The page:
Tuesday, August 23, 2011

Use Food to Fortify Your Fantasy

A guest post on using  food references to ground your fantasy in reality -- by JoAnne Early Macken -- from  the VCFA Summer Blog Initiative.

The fourth in a series of guest posts to be featured here Tuesdays in August -- by students and graduates of the Vermont College of Fine Arts MFA program in Writing for Children and Young Adults.

I took part in a memorable Vermont College of Fine Arts workshop led by Marion Dane Bauer  and Norma Fox Mazer. A tip I heard during a manuscript critique has stayed with me since then. My notes say, "Ground in reality before you can take off into fantasy-Madeleine L'Engle: start with food."

I studied L'Engle's A Wrinkle in Time to see what that quote meant. The book begins with Meg Murry in her attic bedroom during a storm, remembering a fight she'd had at school and worrying about rumors of a thief in the neighborhood. She goes downstairs to make cocoa and finds her brother Charles Wallace in the kitchen.

"I knew you'd be down," he says. "I put some milk on the stove for you. It ought to be hot by now."

Charles Wallace, Meg, and their mother make sandwiches while talking about being different from others and feeling left out. When the mysterious Mrs. Whatsit appears at their door, Mrs. Murry invites her in and offers her a sandwich.

"I've had liverwurst and cream cheese; Charles has had bread and jam; and Meg, lettuce and tomato," Mrs. Murry says. Food comforts people who can't sleep for worrying and welcomes a strange guest.

The Hobbit by J. R. R. Tolkien also begins with unexpected company. Gandalf and 13 dwarves visit Bilbo Baggins and put in their orders for raspberry jam and apple tart, mince-pies and cheese, pork-pie and salad, cakes, ale, coffee, eggs, cold chicken, and pickles. Food fortifies the travelers as they plan their long journey with the reluctant Bilbo.

In The Folk Keeper by Franny Billingsley, Folk Keeper Corinna draws off the anger of the fierce, ravenous, underground-dwelling Folk. She lists what they eat in her Folk Record.

"April 17-Levy Day
The Folk have eaten:
Two roast ribs
Five rounds of cheese
A barrel of smoked haddock."

Food keeps the Folk, "mostly mouth . . . wet mouth and teeth," at bay.

In all three books, food helps make a fantastic situation believable by giving readers something familiar to latch onto. Like music and clothing, food can help establish setting, not only in fantasy but also in contemporary or historical fiction or nonfiction. Food can be used to celebrate a victory, to mourn a loss, or to show love or appreciation. The way a character eats can show his or her personality and emotions: he or she can savor each bite or shovel food in without thinking. A character might gulp, slurp, pick at her food, wipe his mouth on his sleeve, or eat while driving. Look for references to food as you read, think about the functions they serve, and explore the ways you can show time, place, and your characters' emotions by describing how and what they eat.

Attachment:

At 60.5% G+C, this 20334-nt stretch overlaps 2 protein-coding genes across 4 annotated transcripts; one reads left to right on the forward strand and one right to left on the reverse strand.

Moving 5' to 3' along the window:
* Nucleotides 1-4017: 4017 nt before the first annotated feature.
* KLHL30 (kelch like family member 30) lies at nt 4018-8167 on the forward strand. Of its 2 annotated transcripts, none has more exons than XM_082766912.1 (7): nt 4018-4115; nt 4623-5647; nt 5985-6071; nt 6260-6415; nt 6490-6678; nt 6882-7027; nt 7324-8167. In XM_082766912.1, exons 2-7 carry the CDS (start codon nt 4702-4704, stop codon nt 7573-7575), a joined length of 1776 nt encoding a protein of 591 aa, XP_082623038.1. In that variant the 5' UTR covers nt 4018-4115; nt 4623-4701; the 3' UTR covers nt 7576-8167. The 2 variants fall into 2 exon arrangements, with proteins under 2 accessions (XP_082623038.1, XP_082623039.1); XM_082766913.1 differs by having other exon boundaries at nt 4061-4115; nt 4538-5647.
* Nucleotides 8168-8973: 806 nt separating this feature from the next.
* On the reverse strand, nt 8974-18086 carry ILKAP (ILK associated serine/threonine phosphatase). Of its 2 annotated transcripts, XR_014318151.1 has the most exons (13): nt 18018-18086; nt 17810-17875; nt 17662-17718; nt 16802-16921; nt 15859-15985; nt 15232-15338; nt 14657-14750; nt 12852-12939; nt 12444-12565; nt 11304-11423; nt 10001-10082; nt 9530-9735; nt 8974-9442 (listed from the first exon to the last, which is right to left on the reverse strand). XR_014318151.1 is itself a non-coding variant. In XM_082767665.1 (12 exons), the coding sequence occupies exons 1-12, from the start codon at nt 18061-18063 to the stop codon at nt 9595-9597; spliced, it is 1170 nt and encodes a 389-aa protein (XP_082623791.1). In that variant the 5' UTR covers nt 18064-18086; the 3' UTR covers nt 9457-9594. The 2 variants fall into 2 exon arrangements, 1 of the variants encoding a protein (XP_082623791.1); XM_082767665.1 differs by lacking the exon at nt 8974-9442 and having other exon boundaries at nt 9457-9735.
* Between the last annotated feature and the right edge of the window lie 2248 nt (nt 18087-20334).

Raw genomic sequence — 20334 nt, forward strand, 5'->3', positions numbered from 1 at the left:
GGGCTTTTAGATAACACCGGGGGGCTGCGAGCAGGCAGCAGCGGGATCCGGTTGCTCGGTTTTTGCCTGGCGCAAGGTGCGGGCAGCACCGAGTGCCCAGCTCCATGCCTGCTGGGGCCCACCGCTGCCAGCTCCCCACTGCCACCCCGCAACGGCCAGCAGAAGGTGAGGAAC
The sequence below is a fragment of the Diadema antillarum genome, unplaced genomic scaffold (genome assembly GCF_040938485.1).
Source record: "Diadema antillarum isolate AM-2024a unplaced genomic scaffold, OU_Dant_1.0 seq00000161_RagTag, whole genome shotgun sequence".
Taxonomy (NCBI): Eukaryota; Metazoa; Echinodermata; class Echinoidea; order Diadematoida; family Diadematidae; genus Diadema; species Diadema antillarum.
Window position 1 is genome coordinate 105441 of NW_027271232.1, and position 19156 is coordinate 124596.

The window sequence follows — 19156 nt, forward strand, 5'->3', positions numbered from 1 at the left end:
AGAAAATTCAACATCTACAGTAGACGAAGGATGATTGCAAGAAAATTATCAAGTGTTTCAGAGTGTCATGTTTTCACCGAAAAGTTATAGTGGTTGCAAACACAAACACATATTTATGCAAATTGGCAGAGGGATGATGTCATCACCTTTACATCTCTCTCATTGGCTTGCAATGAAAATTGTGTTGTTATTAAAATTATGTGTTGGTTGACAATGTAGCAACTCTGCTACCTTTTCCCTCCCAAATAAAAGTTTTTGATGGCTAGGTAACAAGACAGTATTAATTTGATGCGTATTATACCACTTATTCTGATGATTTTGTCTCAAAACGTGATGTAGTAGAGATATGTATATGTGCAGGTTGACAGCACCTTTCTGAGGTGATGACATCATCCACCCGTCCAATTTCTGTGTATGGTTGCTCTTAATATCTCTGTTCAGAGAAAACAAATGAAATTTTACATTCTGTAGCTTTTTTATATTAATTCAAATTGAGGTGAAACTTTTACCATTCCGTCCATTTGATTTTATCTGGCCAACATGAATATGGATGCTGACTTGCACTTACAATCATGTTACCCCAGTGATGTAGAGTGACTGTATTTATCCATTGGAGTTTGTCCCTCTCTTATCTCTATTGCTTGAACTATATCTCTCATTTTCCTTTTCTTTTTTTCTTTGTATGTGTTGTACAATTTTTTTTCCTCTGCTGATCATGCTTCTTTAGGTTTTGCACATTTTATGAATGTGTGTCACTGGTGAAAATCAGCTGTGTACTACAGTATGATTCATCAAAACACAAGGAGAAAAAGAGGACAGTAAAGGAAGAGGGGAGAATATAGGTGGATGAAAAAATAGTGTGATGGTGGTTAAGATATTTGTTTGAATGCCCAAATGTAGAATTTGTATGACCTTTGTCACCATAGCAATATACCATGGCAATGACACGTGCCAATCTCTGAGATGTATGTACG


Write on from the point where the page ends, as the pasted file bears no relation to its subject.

JoAnn Early Macken's recent picture books are Baby Says "Moo!" (Disney-Hyperion, 2011), Waiting Out the Storm (Candlewick, 2010), and Flip, Float, Fly: Seeds on the Move (Holiday House, 2008). JoAnn graduated from Vermont College of Fine Arts in July, 2000. She writes and teaches in Wisconsin, and she blogs at TeachingAuthors.com. If you have any questions or comments about her post or Vermont College of Fine Arts you can contact JoAnn at: joann@joannmacken.com.

What are your ideas on grounding fantasy -- or other writing genres?

Check back next Tuesday for the fifth and final guest article in the VCFA series -- Reading Like a Writer  -- by Carmela Martino.


Peter Patrick Langella said...

Great post, JoAnn. Thanks for bringing this to our attention!

The Pen and Ink Blogspot said...

This post was certainly...wait for it...Food for Thought.
Heh, heh.
Sin Salsa

Stephanie Denise Brown said...

This was a FANTASTIC post! Thank you for including so many references. I will be certain to look for these clues as I read other fantasy stories.

WendieO said...

Great ideas here, JoAnn. Was this one of your critical essays? I've been thinking of exploring food for my Critical Thesis and this is a great kick-start for it.

Rita said...

Wonderful! And with such delicious examples that drive the point home. I'm taking this tip straight to my manuscript today. I've done this with some character setups already, but now I have to think, what do the other characters eat? :) Thanks and thanks!

JoAnn Early Macken said...

I'm sorry for the lateness of my response--I was out of town and unaware of the posting. Thanks for all your comments! Wendie, no, it wasn't originally a critical essay, it was a post on our Teaching Authors blog. I'm glad to hear that it was helpful!

Megan Frances Abrahams said...

Thanks for your thoughtful comments Peter, Sin Salsa (nice pseudonym), Stephanie, Wendie and Rita. It was great hosting JoAnn's article.

I make a point of including food references in my writing (even though I'm not writing fantasy) but JoAnn made me realize I should be more strategic about it.

When I was a kid, I found it comforting when the characters in the books I read got something to eat. I wonder if that's true for most readers?